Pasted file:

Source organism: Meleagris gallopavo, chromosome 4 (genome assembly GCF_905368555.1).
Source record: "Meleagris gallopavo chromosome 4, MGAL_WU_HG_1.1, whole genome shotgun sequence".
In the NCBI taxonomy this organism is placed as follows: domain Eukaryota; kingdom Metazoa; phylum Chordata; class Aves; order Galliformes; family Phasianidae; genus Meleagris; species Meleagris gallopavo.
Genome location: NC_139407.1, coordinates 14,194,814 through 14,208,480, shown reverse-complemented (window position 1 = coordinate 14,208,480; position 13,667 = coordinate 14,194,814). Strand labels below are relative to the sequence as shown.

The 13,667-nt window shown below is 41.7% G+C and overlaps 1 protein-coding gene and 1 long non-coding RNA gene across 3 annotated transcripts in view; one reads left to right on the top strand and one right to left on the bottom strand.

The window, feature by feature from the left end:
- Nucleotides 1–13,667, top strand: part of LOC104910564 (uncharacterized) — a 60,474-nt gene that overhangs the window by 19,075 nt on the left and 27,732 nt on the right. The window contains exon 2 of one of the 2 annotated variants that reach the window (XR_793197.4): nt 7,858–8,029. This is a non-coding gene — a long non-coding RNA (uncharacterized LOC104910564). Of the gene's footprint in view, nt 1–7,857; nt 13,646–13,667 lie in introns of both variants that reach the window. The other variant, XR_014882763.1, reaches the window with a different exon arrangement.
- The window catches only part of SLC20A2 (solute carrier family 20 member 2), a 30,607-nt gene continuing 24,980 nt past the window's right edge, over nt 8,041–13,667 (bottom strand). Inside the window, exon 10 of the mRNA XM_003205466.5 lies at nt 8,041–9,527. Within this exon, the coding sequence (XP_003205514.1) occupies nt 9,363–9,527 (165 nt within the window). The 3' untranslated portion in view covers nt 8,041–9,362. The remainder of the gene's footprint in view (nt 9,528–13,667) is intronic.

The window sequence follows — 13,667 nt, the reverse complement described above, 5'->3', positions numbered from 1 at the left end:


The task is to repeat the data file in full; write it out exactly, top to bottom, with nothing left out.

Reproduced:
Source organism: Meleagris gallopavo, chromosome 4 (genome assembly GCF_905368555.1).
Source record: "Meleagris gallopavo chromosome 4, MGAL_WU_HG_1.1, whole genome shotgun sequence".
In the NCBI taxonomy this organism is placed as follows: domain Eukaryota; kingdom Metazoa; phylum Chordata; class Aves; order Galliformes; family Phasianidae; genus Meleagris; species Meleagris gallopavo.
Genome location: NC_139407.1, coordinates 14,194,814 through 14,208,480, shown reverse-complemented (window position 1 = coordinate 14,208,480; position 13,667 = coordinate 14,194,814). Strand labels below are relative to the sequence as shown.

The 13,667-nt window shown below is 41.7% G+C and overlaps 1 protein-coding gene and 1 long non-coding RNA gene across 3 annotated transcripts in view; one reads left to right on the top strand and one right to left on the bottom strand.

The window, feature by feature from the left end:
- Nucleotides 1–13,667, top strand: part of LOC104910564 (uncharacterized) — a 60,474-nt gene that overhangs the window by 19,075 nt on the left and 27,732 nt on the right. The window contains exon 2 of one of the 2 annotated variants that reach the window (XR_793197.4): nt 7,858–8,029. This is a non-coding gene — a long non-coding RNA (uncharacterized LOC104910564). Of the gene's footprint in view, nt 1–7,857; nt 13,646–13,667 lie in introns of both variants that reach the window. The other variant, XR_014882763.1, reaches the window with a different exon arrangement.
- The window catches only part of SLC20A2 (solute carrier family 20 member 2), a 30,607-nt gene continuing 24,980 nt past the window's right edge, over nt 8,041–13,667 (bottom strand). Inside the window, exon 10 of the mRNA XM_003205466.5 lies at nt 8,041–9,527. Within this exon, the coding sequence (XP_003205514.1) occupies nt 9,363–9,527 (165 nt within the window). The 3' untranslated portion in view covers nt 8,041–9,362. The remainder of the gene's footprint in view (nt 9,528–13,667) is intronic.

The window sequence follows — 13,667 nt, the reverse complement described above, 5'->3', positions numbered from 1 at the left end: